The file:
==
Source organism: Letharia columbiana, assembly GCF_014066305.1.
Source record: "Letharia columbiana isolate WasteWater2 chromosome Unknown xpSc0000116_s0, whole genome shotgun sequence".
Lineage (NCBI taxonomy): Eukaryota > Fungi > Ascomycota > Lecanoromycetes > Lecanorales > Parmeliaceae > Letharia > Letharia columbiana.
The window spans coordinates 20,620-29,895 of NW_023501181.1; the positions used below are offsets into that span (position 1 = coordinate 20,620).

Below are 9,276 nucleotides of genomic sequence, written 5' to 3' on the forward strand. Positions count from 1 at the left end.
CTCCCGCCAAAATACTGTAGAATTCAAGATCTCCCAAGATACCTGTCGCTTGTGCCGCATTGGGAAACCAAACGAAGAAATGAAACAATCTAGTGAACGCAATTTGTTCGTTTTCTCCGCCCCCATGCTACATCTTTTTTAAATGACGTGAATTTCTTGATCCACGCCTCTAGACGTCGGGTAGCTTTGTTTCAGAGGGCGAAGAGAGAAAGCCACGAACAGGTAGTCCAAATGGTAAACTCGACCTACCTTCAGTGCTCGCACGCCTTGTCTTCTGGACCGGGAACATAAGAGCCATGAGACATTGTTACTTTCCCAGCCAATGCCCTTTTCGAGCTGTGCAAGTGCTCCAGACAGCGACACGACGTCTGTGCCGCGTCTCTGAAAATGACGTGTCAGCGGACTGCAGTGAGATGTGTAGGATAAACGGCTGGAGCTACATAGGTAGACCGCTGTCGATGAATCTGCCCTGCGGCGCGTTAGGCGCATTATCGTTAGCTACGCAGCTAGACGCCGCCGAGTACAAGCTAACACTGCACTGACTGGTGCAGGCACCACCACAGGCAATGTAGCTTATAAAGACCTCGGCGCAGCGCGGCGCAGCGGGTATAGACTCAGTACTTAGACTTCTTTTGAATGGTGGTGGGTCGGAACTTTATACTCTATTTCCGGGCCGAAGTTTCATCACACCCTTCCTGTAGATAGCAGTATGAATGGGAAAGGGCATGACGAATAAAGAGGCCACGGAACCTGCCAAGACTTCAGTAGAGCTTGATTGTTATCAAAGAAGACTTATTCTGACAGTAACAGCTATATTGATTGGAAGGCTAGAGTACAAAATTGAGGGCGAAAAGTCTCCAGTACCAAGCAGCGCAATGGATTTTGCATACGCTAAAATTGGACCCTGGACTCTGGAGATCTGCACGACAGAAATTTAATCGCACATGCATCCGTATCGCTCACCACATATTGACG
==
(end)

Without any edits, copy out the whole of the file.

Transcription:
Source organism: Letharia columbiana, assembly GCF_014066305.1.
Source record: "Letharia columbiana isolate WasteWater2 chromosome Unknown xpSc0000116_s0, whole genome shotgun sequence".
Lineage (NCBI taxonomy): Eukaryota > Fungi > Ascomycota > Lecanoromycetes > Lecanorales > Parmeliaceae > Letharia > Letharia columbiana.
The window spans coordinates 20,620-29,895 of NW_023501181.1; the positions used below are offsets into that span (position 1 = coordinate 20,620).

Below are 9,276 nucleotides of genomic sequence, written 5' to 3' on the forward strand. Positions count from 1 at the left end.
CTCCCGCCAAAATACTGTAGAATTCAAGATCTCCCAAGATACCTGTCGCTTGTGCCGCATTGGGAAACCAAACGAAGAAATGAAACAATCTAGTGAACGCAATTTGTTCGTTTTCTCCGCCCCCATGCTACATCTTTTTTAAATGACGTGAATTTCTTGATCCACGCCTCTAGACGTCGGGTAGCTTTGTTTCAGAGGGCGAAGAGAGAAAGCCACGAACAGGTAGTCCAAATGGTAAACTCGACCTACCTTCAGTGCTCGCACGCCTTGTCTTCTGGACCGGGAACATAAGAGCCATGAGACATTGTTACTTTCCCAGCCAATGCCCTTTTCGAGCTGTGCAAGTGCTCCAGACAGCGACACGACGTCTGTGCCGCGTCTCTGAAAATGACGTGTCAGCGGACTGCAGTGAGATGTGTAGGATAAACGGCTGGAGCTACATAGGTAGACCGCTGTCGATGAATCTGCCCTGCGGCGCGTTAGGCGCATTATCGTTAGCTACGCAGCTAGACGCCGCCGAGTACAAGCTAACACTGCACTGACTGGTGCAGGCACCACCACAGGCAATGTAGCTTATAAAGACCTCGGCGCAGCGCGGCGCAGCGGGTATAGACTCAGTACTTAGACTTCTTTTGAATGGTGGTGGGTCGGAACTTTATACTCTATTTCCGGGCCGAAGTTTCATCACACCCTTCCTGTAGATAGCAGTATGAATGGGAAAGGGCATGACGAATAAAGAGGCCACGGAACCTGCCAAGACTTCAGTAGAGCTTGATTGTTATCAAAGAAGACTTATTCTGACAGTAACAGCTATATTGATTGGAAGGCTAGAGTACAAAATTGAGGGCGAAAAGTCTCCAGTACCAAGCAGCGCAATGGATTTTGCATACGCTAAAATTGGACCCTGGACTCTGGAGATCTGCACGACAGAAATTTAATCGCACATGCATCCGTATCGCTCACCACATATTGACG